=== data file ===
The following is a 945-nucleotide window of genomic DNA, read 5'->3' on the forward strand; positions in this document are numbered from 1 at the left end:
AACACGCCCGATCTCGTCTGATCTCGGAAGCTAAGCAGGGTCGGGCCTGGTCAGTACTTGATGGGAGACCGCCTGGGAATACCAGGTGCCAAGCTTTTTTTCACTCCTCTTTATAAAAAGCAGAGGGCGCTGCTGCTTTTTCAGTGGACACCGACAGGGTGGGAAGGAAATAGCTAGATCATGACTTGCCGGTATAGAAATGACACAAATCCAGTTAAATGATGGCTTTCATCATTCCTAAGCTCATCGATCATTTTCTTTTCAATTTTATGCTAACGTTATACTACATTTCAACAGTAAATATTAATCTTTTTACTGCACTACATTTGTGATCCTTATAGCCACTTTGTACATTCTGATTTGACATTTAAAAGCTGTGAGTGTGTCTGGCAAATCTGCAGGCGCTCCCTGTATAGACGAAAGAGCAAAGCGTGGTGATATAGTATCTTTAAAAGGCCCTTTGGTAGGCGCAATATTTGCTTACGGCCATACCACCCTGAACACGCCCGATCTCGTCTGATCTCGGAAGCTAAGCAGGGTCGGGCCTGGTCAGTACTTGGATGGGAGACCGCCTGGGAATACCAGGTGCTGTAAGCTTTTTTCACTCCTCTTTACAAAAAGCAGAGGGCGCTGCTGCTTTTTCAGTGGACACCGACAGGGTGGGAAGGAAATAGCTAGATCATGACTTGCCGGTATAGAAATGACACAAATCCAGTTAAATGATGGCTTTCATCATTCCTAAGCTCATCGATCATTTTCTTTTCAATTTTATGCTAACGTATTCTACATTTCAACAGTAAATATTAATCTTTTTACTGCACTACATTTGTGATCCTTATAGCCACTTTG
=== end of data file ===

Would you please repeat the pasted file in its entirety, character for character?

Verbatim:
The following is a 945-nucleotide window of genomic DNA, read 5'->3' on the forward strand; positions in this document are numbered from 1 at the left end:
AACACGCCCGATCTCGTCTGATCTCGGAAGCTAAGCAGGGTCGGGCCTGGTCAGTACTTGATGGGAGACCGCCTGGGAATACCAGGTGCCAAGCTTTTTTTCACTCCTCTTTATAAAAAGCAGAGGGCGCTGCTGCTTTTTCAGTGGACACCGACAGGGTGGGAAGGAAATAGCTAGATCATGACTTGCCGGTATAGAAATGACACAAATCCAGTTAAATGATGGCTTTCATCATTCCTAAGCTCATCGATCATTTTCTTTTCAATTTTATGCTAACGTTATACTACATTTCAACAGTAAATATTAATCTTTTTACTGCACTACATTTGTGATCCTTATAGCCACTTTGTACATTCTGATTTGACATTTAAAAGCTGTGAGTGTGTCTGGCAAATCTGCAGGCGCTCCCTGTATAGACGAAAGAGCAAAGCGTGGTGATATAGTATCTTTAAAAGGCCCTTTGGTAGGCGCAATATTTGCTTACGGCCATACCACCCTGAACACGCCCGATCTCGTCTGATCTCGGAAGCTAAGCAGGGTCGGGCCTGGTCAGTACTTGGATGGGAGACCGCCTGGGAATACCAGGTGCTGTAAGCTTTTTTCACTCCTCTTTACAAAAAGCAGAGGGCGCTGCTGCTTTTTCAGTGGACACCGACAGGGTGGGAAGGAAATAGCTAGATCATGACTTGCCGGTATAGAAATGACACAAATCCAGTTAAATGATGGCTTTCATCATTCCTAAGCTCATCGATCATTTTCTTTTCAATTTTATGCTAACGTATTCTACATTTCAACAGTAAATATTAATCTTTTTACTGCACTACATTTGTGATCCTTATAGCCACTTTG